FTSE 350 DB pension deficit swings into surplus amid volatility

The accounting position of defined benefit (DB) pension schemes in the FTSE 350 swung from a £68bn deficit at the end of February 2020 to a surplus of £10bn on 31 March, Mercer has revealed.

Mercer’s Pension Risk Survey found that this was primarily driven by a £119bn reduction in liability values during March 2020, from £914bn to £795bn.

However, this was partially offset by £41bn fall in assets during the same period, down to £805bn.

Mercer primarily attributed the decline in liabilities to a “significant increase” in corporate bond yields, alongside the accounting rules on how pension liabilities are measured being affected by market volatility.

The firm urged trustees to plan ahead and be vigilant as the Covid-19 pandemic continues to affect the UK economy.

Commenting on the figures, Mercer partner and corporate consulting leader, Maria Johannessen, said: “The dramatic fall in liabilities was mainly caused by the significant increase in corporate bond yields.

“The fall will affect the pension costs companies recognise in their accounts but is unlikely to impact the funding measures used by trustees.

“These will have experienced substantial worsening over the past month as government bond yields did not see the same increases as corporate bonds.”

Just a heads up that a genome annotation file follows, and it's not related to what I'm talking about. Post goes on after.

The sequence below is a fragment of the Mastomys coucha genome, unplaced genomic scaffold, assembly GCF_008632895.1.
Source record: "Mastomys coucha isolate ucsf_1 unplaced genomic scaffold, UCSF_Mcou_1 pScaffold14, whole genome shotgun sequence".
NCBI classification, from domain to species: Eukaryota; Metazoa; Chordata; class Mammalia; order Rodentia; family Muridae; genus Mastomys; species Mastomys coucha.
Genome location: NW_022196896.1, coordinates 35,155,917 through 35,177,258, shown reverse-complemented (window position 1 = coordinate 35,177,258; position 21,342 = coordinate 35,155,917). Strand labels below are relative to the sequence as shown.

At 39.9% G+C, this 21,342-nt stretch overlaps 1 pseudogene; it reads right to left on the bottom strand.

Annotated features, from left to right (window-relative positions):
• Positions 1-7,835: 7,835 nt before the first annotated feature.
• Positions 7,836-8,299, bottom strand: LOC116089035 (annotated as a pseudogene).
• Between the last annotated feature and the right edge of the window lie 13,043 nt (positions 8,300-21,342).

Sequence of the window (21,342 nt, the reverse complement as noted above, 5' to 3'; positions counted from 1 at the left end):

The survey’s data relates to around 50 per cent of all UK pension scheme liabilities and analyses pension deficits calculated using the approach companies have to adopt for their end of year accounts.

Mercer partner, Charles Cowling, added: “The current economic crisis caused by the coronavirus pandemic is sending shock waves through global financial markets and disrupting international trade and supply chains.

“Against this backdrop, it may be surprising that pension deficits have turned into surpluses. This is due to the accounting rules on how pension liabilities are measured for company accounts. This does not affect how trustees, or The Pensions Regulator, look at pension deficits.

“The squeeze on interest rates down to record low levels, means pension liabilities as measured by trustees are increasing just as pension assets are falling. 2020 will therefore be a challenging year for actuarial valuations and trustees are urged to start their planning early.”

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